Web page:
Friday, December 16, 2016

Patronio's Tale: King and Three Imposters, 13th century root of Emperor's New Clothes

Of That Which Happened to a King and Three Imposters,
[See further format of this Chapter VII, more legible]

The Invisible Cloth.
Original author, Don Juan Manuel 1282-1347 (see p. vi, Preface, above).
Here, an abbreviated retelling, with a few liberties.
A list, with itemized similar stories, see http://www.pitt.edu/~dash/type1620.html#manuel

I.  Background

The Invisible Cloth, from 13th Century Spain, lays out, as do other tales in the Emperor's New Clothes type, problems and politics as rulers try to find shortcuts to the business of a reign (who is worthy and who is not).  A root of that tale is the earlier from Count Lucanor, Fifty Stories of Patronio: Of that which happened to a King and Three Imposters, Ch.VII. Read it there in full,  summary here, instead of the usual Hans Christian Anderson Emperor's New Clothes, later, much altered for Scandinavia. The story line is relevant. All leaders have appointments to make, retinue to select. A recurrent scene in cultures around the world.

  • All this here, at this time, to mark a pending Trump milestone:  the Trump or not Electors. His problem is that of all the Emperors, Kings. Everybody knows. Everybody knows. Everybody knows. (Hush, child). It is humiliating when they realize not everyone or everything changes because words are said. How will he fare with the office's need for wise discernment. How will he deal with opinion of those who will not join a bandwagon; and will his advisors follow self-interest, as did those of the Emperors and Kings,  and report what is wanted, then duck out the door. Great story.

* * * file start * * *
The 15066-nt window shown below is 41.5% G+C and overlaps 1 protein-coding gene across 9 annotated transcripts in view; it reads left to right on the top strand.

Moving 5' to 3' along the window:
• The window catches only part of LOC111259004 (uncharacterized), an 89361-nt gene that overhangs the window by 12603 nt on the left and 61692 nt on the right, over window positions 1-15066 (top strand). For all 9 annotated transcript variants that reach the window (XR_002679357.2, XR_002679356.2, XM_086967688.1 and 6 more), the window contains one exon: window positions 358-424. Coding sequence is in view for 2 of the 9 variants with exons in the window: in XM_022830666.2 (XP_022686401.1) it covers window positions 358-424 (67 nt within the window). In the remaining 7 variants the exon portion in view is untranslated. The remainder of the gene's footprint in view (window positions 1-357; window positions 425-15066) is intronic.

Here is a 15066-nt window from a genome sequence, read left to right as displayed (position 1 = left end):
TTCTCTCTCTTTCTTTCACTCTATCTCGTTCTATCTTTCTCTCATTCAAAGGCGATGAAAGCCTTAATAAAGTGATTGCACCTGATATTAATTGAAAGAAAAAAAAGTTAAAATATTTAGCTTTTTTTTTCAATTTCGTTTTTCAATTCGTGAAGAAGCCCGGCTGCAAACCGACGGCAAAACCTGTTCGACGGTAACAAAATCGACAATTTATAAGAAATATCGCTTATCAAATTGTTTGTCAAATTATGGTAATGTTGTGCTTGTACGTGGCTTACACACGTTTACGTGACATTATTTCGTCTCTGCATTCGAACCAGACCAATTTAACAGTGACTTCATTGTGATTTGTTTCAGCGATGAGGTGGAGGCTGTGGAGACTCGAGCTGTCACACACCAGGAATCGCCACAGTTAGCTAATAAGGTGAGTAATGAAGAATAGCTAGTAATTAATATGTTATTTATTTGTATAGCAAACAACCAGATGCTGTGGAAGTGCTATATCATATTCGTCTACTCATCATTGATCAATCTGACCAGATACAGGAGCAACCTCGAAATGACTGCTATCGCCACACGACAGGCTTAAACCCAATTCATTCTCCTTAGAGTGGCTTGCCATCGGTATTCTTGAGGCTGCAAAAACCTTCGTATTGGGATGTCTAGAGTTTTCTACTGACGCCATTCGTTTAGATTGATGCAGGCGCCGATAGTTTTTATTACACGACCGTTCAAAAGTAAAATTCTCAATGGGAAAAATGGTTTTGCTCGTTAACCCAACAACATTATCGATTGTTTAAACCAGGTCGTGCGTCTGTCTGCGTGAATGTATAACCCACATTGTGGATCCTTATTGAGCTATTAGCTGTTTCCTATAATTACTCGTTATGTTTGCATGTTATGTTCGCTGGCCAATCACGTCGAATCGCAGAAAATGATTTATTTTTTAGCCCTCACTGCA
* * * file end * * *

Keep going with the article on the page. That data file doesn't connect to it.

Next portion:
Boxed in and mind bent by all the fakery around him, the Emperor tosses his senses and his royal robes to the winds, is humiliated, and instead of seeing his own error, tries to divert the people's attention by some violence, to take revenge, but the bad guys are long gone, and with the gold and silver. 

  • This story has more detail than the later Emperor's New Clothes, as in Hans Christian Anderson, so glean what you can from this one. The setting:  Count Lucanor is having trouble discerning who is legtimate in his kingdom, and who is not. He wants a shortcut to testing for that. He has a trusted friend and advisor, Patronio.  Count Lucanor asks for advice.  Patronio responds not directly, but with a story within a story, and a surprising moral at the end. 

Of all the flaws of the ruler, in relying on self-reporting of others without vetting, the moral at the end has nothing to do with that.  Instead, the moral has to do with the very beginning where there is confidentiality demanded by the weavers, absolute trust in what they are doing. Start a relationship with a demand for secrecy in vital matters that way, and the fool of a ruler will turn out badly.